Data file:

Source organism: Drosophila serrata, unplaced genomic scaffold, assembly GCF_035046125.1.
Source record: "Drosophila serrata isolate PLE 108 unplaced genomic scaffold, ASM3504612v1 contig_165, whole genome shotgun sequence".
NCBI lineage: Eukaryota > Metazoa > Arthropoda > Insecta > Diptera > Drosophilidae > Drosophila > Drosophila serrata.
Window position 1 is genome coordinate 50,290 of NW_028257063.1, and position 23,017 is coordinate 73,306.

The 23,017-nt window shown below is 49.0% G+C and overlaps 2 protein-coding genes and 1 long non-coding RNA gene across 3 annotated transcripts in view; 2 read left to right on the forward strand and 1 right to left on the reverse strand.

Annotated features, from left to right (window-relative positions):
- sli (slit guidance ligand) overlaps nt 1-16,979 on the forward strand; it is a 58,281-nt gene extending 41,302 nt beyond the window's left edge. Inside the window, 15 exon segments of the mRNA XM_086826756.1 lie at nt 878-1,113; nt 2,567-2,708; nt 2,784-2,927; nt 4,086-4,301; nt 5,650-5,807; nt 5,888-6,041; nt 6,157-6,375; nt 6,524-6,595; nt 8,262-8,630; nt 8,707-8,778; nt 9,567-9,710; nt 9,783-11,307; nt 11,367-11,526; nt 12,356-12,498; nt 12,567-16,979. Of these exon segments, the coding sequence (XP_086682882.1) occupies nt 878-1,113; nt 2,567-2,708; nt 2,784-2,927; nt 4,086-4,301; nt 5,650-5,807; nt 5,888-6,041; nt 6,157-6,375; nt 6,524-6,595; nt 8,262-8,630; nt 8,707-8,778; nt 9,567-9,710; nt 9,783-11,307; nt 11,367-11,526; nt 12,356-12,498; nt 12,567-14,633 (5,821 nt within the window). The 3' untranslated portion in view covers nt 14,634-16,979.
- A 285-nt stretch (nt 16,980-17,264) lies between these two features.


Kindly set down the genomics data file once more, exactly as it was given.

Source organism: Drosophila serrata, unplaced genomic scaffold, assembly GCF_035046125.1.
Source record: "Drosophila serrata isolate PLE 108 unplaced genomic scaffold, ASM3504612v1 contig_165, whole genome shotgun sequence".
NCBI lineage: Eukaryota > Metazoa > Arthropoda > Insecta > Diptera > Drosophilidae > Drosophila > Drosophila serrata.
Window position 1 is genome coordinate 50,290 of NW_028257063.1, and position 23,017 is coordinate 73,306.

The 23,017-nt window shown below is 49.0% G+C and overlaps 2 protein-coding genes and 1 long non-coding RNA gene across 3 annotated transcripts in view; 2 read left to right on the forward strand and 1 right to left on the reverse strand.

Annotated features, from left to right (window-relative positions):
- sli (slit guidance ligand) overlaps nt 1-16,979 on the forward strand; it is a 58,281-nt gene extending 41,302 nt beyond the window's left edge. Inside the window, 15 exon segments of the mRNA XM_086826756.1 lie at nt 878-1,113; nt 2,567-2,708; nt 2,784-2,927; nt 4,086-4,301; nt 5,650-5,807; nt 5,888-6,041; nt 6,157-6,375; nt 6,524-6,595; nt 8,262-8,630; nt 8,707-8,778; nt 9,567-9,710; nt 9,783-11,307; nt 11,367-11,526; nt 12,356-12,498; nt 12,567-16,979. Of these exon segments, the coding sequence (XP_086682882.1) occupies nt 878-1,113; nt 2,567-2,708; nt 2,784-2,927; nt 4,086-4,301; nt 5,650-5,807; nt 5,888-6,041; nt 6,157-6,375; nt 6,524-6,595; nt 8,262-8,630; nt 8,707-8,778; nt 9,567-9,710; nt 9,783-11,307; nt 11,367-11,526; nt 12,356-12,498; nt 12,567-14,633 (5,821 nt within the window). The 3' untranslated portion in view covers nt 14,634-16,979.
- A 285-nt stretch (nt 16,980-17,264) lies between these two features.